Land Grabs in Africa Leave Communities Impoverished
April 5th, 2012
The problem of land grabbing in Africa and Asia by investment firms and multinational corporations is a serious and growing problem. Governments make deals with large multinational companies while thousands of poor farmers are left with inadequate compensation, low wages, polluted water and exposure to toxic agricultural chemicals that cause health problems.
While problems with land grabs abound, SOCFIN Agriculture. Co. is a particularly egregious company. Owned by French billionaire Vincent Bollore, SOCFINAF Group owns and operates plantations of rubber, oil palm and coffee in Indonesia, Cambodia, Kenya, Cameroon, Nigeria, Cote d’Ivoire (Ivory Coast) and Liberia. SOCFIN recently has secured 6,500 hectares of farmland for rubber/palm oil production in Sierra Leone.
The Oakland Institute, a California-based think-tank, has detailed a pattern of coercion, lack of consultation, and failure to fairly compensate Sierra Leonean landowners who have been pressured into ceding their land to the corporate giant. Watch this video on SOCFIN’s Sierra Leone’s operations:
In a new land deal brief, Socfin Land Investment in Sierra Leone, the institute says that “In 2011, Socfin secured 6,500 hectares (16,000 acres) and they are running roughshod over the rights of local landowners.” According to Frederic Mousseau, Oakland Institute’s policy director and author of the brief, “Bolloré Group, ranked among the top 500 companies in the world, and its subsidiaries, have gained a reputation for descending powerfully on developing countries and setting up plantations for palm oil and rubber trees. In Cambodia, Liberia, Cameroon, and Sierra Leone, the group has a reputation for leaving communities disfranchised as they acquire land cheaply through questionable processes and act with little regard for existing owners.”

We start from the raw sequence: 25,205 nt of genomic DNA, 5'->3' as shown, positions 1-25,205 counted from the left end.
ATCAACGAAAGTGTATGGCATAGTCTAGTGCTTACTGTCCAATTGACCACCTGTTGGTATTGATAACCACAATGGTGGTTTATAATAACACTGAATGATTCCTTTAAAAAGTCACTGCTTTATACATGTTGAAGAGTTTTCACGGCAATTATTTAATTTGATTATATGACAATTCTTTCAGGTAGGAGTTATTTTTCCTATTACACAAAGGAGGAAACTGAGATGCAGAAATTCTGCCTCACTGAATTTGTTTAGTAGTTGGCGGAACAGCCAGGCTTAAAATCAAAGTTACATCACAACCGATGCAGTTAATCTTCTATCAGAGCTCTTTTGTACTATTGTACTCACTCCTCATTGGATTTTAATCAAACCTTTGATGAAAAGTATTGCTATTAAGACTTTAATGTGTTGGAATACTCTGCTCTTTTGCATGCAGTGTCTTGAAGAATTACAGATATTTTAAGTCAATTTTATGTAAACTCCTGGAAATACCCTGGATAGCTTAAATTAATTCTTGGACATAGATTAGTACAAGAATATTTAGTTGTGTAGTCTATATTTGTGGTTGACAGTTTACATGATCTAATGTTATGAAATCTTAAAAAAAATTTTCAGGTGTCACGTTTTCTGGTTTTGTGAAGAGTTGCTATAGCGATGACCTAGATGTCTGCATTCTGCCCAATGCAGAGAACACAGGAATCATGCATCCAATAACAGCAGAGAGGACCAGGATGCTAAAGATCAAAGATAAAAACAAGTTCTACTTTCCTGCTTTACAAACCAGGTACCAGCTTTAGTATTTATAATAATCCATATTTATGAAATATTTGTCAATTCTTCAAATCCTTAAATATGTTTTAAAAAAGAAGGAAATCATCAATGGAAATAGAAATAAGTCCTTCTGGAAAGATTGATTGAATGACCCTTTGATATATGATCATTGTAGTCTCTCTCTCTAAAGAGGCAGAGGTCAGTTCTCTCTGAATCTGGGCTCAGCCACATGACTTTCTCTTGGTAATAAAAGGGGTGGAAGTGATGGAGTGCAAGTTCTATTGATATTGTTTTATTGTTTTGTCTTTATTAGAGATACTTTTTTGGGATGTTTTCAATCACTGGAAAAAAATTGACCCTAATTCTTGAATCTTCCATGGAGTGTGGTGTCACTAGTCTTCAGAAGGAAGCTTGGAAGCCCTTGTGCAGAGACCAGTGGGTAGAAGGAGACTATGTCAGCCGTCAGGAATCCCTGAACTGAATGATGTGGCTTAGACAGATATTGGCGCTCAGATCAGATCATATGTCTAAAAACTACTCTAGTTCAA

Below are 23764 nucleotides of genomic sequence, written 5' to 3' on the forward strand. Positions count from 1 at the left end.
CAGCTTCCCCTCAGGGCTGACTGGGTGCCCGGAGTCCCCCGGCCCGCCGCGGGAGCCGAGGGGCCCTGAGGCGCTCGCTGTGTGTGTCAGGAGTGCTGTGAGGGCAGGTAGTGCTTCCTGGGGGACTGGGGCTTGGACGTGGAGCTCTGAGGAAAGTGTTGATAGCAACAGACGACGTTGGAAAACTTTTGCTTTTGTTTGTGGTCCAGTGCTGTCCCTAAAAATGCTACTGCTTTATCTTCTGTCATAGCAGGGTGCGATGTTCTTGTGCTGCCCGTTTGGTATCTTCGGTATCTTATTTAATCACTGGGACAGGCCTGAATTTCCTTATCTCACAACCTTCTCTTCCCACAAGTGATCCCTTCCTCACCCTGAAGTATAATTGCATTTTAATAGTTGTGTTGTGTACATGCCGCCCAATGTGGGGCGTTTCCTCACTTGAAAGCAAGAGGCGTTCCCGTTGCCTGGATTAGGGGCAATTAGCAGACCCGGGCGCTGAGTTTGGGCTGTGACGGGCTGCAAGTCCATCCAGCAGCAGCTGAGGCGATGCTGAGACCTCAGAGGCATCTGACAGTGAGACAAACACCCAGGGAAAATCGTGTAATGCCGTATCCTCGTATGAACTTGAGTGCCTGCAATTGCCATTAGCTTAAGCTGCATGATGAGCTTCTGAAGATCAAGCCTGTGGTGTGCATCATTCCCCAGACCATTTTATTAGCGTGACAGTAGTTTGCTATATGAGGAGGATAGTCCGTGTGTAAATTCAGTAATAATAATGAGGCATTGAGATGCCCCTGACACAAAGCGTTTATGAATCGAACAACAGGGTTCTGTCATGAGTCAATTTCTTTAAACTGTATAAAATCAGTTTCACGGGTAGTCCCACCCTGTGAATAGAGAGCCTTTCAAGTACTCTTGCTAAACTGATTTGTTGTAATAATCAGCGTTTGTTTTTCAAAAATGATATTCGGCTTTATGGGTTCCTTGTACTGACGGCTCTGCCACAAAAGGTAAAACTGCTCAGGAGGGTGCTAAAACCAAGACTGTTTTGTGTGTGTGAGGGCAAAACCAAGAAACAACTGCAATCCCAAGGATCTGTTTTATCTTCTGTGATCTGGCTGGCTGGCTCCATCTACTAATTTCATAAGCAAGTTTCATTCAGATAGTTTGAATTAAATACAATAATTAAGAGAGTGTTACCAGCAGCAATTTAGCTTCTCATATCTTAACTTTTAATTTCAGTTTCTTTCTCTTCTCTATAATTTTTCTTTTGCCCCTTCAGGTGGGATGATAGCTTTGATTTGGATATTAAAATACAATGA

Bolloré-controlled plantations offer abysmal employment conditions. In Cameroon, workers at SOCAPALM have referred to themselves as “SOCAPALM slaves.” NGOs, human rights groups, and journalists have uncovered “insalubrious” living conditions and “miserable” wages.
In Cambodia, the World Rainforest Movement and the International Federation of Human Rights (FIDH) have documented human rights abuses and details of coercive land acquisition practices that have led to protests by the ethnic minority Bunong, who have lost their historical land and their livelihoods without fair compensation.
Please subscribe to LAND GRAB, at Food Crisis and the Local Land Grab website, which documents what is happening all over Africa, Asia, Latin America. This problem has mushroomed exponentially in the last three years in the name of development – but it primarily serves the interest of the company and not the people. The OMI JPIC Office in Washington is actively engaging corporations and other investors on this issue.